FLORENCE, Italy — For six years, the fate of Amanda Knox has been in the hands of a succession of Italian courts, called on to determine whether on the night of Nov. 1, 2007, she killed Meredith Kercher, her roommate and fellow foreign exchange student in the university town of Perugia. On Thursday, a court in Florence is expected to present its ruling.
Knox will not be there. She will await the verdict in Seattle, where she’s lived since an appeals court reversed her murder conviction in 2011. Last year, the Court of Cassation, Italy’s highest court, vacated the appellate court ruling and ordered a new trial, which began last fall, propelling Knox and her ex-boyfriend and co-defendant, Raffaele Sollecito, back into the news.
“Nothing will ever take away the experience of being wrongfully imprisoned,” Knox said last week, explaining why she had chosen not to attend, as is her right. “I would be putting myself in the hands of people who very clearly want me in prison for something that I didn’t do. And I can’t do that. I just can’t. No. No way, no how.”
The intense media attention that the case has stirred from the day that Kercher was found dead in her bedroom, her throat slit, is another reason Knox decided not to come.
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She says her attempts to demonstrate her innocence have been obscured by the media’s obsession with her persona — a false and misleading portrayal, in her mind, and one that could distract the jury from a fair examination of the case.
Knox said that, while her lawyers believed that she was her own best defense, they had advised her not to attend the trial.
“They said, ‘If you go to the court, they’re going to be paying attention to you — they’re going to be looking at your face, they’re going to be trying to read your gestures, they’re not going to be listening, and that is a huge problem,’ ” Knox said.
In his closing arguments last week, one lawyer described Knox as “deceitful and diabolical” and an “explosive mine of sex, drugs and alcohol,” telling the jurors that they had no choice but to convict her.
“I’m not that person; I am very clearly not that person that’s being described,” said Knox, who believes that she can better defend herself through interviews,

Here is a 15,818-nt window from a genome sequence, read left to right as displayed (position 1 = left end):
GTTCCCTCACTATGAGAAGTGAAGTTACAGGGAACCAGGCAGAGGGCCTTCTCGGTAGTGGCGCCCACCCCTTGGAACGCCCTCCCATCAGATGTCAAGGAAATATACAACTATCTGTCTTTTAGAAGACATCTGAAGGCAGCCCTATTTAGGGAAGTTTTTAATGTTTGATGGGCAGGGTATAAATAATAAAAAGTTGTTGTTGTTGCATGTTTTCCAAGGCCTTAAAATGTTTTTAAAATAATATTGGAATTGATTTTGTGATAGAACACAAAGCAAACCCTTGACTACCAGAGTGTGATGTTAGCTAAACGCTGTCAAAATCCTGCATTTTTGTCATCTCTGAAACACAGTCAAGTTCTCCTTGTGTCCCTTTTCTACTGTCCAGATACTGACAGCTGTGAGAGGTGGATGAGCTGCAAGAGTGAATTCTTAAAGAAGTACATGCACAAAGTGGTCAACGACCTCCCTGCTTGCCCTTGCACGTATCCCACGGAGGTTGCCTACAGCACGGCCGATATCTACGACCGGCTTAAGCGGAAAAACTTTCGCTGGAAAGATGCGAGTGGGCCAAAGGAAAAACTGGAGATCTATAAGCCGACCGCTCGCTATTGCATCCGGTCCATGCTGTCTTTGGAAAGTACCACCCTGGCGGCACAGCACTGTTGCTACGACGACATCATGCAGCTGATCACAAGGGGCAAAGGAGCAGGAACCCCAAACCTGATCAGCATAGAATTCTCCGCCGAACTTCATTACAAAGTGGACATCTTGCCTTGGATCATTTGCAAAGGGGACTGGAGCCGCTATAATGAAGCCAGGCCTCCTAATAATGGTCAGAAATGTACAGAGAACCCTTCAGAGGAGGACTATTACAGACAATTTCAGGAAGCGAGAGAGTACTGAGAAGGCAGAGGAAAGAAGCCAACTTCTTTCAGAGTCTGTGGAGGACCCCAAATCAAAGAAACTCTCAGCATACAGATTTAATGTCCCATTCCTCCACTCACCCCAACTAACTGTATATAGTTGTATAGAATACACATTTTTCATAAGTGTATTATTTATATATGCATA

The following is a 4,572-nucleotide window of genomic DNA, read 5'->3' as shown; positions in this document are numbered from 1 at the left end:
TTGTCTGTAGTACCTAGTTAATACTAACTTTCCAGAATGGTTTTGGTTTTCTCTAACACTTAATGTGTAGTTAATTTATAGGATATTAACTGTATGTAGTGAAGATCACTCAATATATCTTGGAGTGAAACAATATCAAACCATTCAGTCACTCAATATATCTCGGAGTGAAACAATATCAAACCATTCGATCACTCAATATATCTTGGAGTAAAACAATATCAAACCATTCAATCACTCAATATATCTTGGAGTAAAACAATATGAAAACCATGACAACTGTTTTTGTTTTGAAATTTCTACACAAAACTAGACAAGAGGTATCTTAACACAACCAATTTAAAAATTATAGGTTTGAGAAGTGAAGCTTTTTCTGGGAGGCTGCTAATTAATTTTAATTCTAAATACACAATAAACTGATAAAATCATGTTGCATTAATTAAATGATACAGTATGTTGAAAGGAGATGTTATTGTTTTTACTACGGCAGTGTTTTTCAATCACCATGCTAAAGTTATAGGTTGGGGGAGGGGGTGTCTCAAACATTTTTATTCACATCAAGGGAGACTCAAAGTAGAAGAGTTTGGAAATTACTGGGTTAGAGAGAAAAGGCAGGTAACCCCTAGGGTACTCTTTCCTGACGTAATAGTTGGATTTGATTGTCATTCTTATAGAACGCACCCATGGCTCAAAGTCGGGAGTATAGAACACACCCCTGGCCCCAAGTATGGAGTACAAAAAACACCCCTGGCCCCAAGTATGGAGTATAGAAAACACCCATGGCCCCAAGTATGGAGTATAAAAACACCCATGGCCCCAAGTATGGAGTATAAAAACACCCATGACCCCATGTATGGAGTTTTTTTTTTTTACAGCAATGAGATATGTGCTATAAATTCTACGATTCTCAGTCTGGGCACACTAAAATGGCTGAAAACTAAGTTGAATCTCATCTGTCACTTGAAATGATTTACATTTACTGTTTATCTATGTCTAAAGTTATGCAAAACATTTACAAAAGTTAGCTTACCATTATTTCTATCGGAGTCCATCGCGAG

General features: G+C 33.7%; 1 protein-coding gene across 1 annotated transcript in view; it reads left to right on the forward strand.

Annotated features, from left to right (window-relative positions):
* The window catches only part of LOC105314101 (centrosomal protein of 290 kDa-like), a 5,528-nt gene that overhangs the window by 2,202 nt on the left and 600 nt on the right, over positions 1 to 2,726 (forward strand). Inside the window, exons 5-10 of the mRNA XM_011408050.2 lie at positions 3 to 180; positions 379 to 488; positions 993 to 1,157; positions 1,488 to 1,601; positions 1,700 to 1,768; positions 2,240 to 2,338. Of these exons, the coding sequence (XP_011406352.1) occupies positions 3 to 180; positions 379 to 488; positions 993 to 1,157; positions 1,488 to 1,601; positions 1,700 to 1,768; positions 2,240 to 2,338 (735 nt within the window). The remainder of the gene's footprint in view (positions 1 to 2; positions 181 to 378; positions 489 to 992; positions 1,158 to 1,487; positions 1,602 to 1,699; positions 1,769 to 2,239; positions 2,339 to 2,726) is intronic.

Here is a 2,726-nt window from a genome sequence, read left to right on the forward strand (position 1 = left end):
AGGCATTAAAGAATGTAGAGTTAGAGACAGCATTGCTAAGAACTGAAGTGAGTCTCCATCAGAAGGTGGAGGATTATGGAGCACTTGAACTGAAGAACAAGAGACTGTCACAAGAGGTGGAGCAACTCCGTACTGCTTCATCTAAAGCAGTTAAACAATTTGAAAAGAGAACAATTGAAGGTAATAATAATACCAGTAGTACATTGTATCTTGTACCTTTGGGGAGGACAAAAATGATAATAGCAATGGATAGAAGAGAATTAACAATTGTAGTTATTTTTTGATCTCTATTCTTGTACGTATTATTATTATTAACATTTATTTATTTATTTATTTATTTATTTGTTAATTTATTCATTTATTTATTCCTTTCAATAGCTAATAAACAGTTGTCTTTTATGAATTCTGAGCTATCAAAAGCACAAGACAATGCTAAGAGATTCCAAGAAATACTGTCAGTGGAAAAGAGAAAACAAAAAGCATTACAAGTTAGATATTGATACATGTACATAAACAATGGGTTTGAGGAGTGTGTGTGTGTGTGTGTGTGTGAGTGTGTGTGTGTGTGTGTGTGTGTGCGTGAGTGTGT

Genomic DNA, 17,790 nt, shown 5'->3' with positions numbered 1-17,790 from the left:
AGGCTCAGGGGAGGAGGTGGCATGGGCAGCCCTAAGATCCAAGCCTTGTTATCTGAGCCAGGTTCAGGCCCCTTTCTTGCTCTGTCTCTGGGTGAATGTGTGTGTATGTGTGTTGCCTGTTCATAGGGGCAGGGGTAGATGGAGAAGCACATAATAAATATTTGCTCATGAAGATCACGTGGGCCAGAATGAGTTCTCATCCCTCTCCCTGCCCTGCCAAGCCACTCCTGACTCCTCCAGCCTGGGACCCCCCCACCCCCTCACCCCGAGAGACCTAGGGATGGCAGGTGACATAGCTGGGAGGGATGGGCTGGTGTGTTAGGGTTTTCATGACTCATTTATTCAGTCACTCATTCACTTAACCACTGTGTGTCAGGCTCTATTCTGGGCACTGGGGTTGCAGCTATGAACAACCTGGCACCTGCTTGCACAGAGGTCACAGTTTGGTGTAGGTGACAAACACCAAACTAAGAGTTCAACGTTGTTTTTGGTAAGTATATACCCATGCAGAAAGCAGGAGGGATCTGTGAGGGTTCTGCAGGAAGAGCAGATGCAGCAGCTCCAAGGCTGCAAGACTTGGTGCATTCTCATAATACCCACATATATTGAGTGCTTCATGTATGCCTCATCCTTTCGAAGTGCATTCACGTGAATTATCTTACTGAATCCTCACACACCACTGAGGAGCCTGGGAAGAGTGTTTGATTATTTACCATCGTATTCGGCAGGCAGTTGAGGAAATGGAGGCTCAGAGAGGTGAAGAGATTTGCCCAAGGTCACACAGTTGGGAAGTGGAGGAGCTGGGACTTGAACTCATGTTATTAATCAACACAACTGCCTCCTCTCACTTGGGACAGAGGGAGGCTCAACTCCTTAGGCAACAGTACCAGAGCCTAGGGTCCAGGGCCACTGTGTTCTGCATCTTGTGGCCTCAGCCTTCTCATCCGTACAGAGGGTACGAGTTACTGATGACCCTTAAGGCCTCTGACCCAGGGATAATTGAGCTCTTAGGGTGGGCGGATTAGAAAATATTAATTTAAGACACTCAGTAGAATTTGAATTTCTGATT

her 2013 memoir and her blog.
Knox and Sollecito were first found guilty of murder in 2009 for their role in what prosecutors described as a drug-fueled sex game that had spiraled out of control.
The prosecution’s case has hinged on DNA evidence and witnesses linking the defendants to the crime. Another man, Rudy Guede, was also convicted in a separate trial and sentenced to 16 years in prison. Defense lawyers argue that he was the sole perpetrator, but prosecutors say that the number and type of Kercher’s wounds could not have been made by one person.
The prosecutor in this trial, Alessandro Crini, played down the sex aspect. He suggests the violence resulted from a dispute over the cleanliness of the apartment.
Last week, Crini urged the court to issue an immediate arrest warrant should Knox and Sollecito be convicted. In Italy, rulings must go through a final appeal, and prison time can be held off until that is concluded.
Knox, who is finishing a degree in creative writing at the University of Washington, says her life has effectively been in a state of suspension. If convicted, she could face extradition, and regardless of the verdict, her legal future will remain in limbo until a final appeal is heard.
“No one is safe; no one feels safe,” she said. “I don’t feel safe, and I am here in the United States. I don’t know what’s going to happen. I don’t think that they’re going to convict me. I really don’t, because the evidence is not there. But the doubt comes from the fact that I never thought that I would be convicted. And then look what happened.”